Rauscher, Ulrich

(1884-1930)
   journalist and diplomat; served as Minister to Poland* from 1922 until his death in December 1930. Born to a Gymnasium professor in Stuttgart, he studied law and completed his legal train-ing in Strassburg. Fluent in French, he scrapped a legal career in 1910 to work as the Frankfurter Zeitung s Strassburg correspondent; from 1913 he wrote also for Marz, a monthly edited by Theodor Heuss.* The rigid jurisdiction practiced in Alsace-Lorraine* led him to write two blistering attacks in Marz against the military authorities; the second essay inspired a libel suit by General Erich von Falkenhayn. In 1914, before the outbreak of war, Frankfurter Zeitung moved him to Berlin.* During the war he worked in the War Press Office and as a member of the Foreign Office's occupation regime in Belgium. For several months in 1917-1918 he was an officer on the Western Front. He spent the war s closing weeks as a Berlin journalist, joined the SPD, and in November became Philipp Scheidemann s* personal secretary. On 4 January 1919 he was named press chief of the interim government, a post he retained until June 1920 and used to facilitate the general strike that defeated the Kapp* Putsch. He returned to the diplomatic corps in 1920 and became envoy to the autonomous Georgian Republic; when Soviet dominion over Georgia was recognized, he moved to Warsaw.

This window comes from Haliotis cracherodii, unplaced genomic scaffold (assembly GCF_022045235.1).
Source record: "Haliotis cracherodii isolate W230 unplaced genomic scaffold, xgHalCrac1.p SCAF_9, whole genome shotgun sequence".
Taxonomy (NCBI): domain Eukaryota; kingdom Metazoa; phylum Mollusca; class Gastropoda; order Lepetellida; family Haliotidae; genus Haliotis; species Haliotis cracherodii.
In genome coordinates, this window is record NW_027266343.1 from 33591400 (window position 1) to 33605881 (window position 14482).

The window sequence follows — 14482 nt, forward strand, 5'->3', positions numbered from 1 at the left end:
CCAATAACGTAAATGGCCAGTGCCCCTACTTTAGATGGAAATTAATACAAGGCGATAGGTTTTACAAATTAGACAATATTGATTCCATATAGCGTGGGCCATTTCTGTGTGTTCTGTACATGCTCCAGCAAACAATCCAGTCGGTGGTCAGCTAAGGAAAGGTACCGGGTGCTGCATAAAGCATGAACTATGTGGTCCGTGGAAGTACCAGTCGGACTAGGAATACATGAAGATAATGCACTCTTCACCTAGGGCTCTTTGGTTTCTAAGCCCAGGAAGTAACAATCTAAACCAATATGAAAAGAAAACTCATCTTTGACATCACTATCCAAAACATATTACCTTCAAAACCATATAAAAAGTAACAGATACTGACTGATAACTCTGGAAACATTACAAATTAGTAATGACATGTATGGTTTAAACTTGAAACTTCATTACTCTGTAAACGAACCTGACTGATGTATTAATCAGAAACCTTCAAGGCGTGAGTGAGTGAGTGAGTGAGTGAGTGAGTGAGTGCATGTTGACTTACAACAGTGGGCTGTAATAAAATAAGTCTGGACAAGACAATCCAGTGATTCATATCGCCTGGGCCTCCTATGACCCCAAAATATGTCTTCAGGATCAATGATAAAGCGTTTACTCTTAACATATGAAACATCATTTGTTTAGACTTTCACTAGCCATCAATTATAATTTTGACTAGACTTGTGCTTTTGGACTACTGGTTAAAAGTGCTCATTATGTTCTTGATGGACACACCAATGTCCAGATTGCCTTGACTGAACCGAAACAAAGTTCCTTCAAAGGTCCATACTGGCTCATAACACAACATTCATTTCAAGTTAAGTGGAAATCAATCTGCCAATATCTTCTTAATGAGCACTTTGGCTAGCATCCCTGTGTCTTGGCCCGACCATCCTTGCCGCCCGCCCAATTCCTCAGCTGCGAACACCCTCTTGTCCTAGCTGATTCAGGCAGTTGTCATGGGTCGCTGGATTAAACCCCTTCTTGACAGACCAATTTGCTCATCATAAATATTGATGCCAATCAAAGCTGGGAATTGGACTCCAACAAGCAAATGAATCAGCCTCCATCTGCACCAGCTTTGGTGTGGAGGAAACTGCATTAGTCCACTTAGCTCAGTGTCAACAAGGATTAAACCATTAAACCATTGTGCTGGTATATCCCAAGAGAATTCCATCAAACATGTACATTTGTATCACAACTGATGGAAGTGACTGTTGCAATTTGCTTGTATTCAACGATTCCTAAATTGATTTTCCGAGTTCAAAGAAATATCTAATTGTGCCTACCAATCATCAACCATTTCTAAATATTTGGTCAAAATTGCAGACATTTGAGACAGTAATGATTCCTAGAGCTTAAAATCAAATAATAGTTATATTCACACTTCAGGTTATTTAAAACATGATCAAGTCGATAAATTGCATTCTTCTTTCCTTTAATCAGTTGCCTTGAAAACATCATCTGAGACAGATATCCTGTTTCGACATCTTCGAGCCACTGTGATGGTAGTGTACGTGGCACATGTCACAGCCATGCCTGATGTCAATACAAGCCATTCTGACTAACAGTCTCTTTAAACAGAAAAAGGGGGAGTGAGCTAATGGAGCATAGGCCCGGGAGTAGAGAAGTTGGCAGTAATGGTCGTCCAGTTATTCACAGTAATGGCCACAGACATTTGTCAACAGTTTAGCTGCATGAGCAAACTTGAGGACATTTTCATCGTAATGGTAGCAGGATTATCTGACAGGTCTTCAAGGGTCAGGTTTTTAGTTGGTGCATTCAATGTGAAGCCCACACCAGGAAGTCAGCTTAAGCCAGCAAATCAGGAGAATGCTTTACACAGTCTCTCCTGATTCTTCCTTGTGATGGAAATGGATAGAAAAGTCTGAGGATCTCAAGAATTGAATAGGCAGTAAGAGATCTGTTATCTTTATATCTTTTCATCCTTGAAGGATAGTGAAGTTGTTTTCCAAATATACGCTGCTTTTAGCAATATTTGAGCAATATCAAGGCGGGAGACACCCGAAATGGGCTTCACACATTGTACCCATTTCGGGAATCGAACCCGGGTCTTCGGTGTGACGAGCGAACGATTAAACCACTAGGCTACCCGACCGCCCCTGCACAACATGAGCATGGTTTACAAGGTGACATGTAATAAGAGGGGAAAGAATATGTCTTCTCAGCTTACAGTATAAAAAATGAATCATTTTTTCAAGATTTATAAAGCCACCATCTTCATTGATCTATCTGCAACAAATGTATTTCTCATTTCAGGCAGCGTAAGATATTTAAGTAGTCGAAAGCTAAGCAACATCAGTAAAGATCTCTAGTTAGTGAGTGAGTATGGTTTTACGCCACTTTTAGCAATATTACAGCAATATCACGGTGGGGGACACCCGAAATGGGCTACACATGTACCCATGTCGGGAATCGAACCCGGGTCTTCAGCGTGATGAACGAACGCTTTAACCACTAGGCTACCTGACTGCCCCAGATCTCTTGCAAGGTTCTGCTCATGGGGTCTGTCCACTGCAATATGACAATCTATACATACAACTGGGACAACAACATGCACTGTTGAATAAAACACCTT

Germany could not have found a more astute individual for the delicate War-saw post. Recollecting the history of Alsace-Lorraine, he argued that the Ver-sailles Treaty,* by ceding so much territory to Poland, had concocted a state that could only be a "permanent enemy of Germany. He opposed any treaty that might recognize the borders, arguing that such an accord would demoralize the Germans in the lost territories while making Germany appear "half sover-eign and defeated. Yet he consistently urged amelioration of German-Polish tensions through economic agreement and the establishment of formal relations. Both Berlin and Warsaw deemed him a positive influence. Although he never advised the use of force, he was persuaded that war with Poland was inevitable. "The Corridor and Upper Silesia, he wrote, "will return to Germany only as a result of a war and the related power-political convulsion of Poland.
   Gustav Stresemann* judged Rauscher one of his foremost diplomats. In 1928, upon the death of Ulrich von Brockdorff-Rantzau,* he wanted to appoint Rauscher Ambassador to Moscow; however, President Hindenburg,* who mis-trusted the socialist diplomat, overruled him. Stresemann's death nullified efforts to bring Rauscher to the Foreign Office as State Secretary.
   REFERENCES:Doss, Zwischen Weimar und Warschau; Harold Gordon, Reichswehr; Kimmich, Free City; Von Riekhoff, German-Polish Relations.

A Historical dictionary of Germany's Weimar Republic, 1918-1933. .

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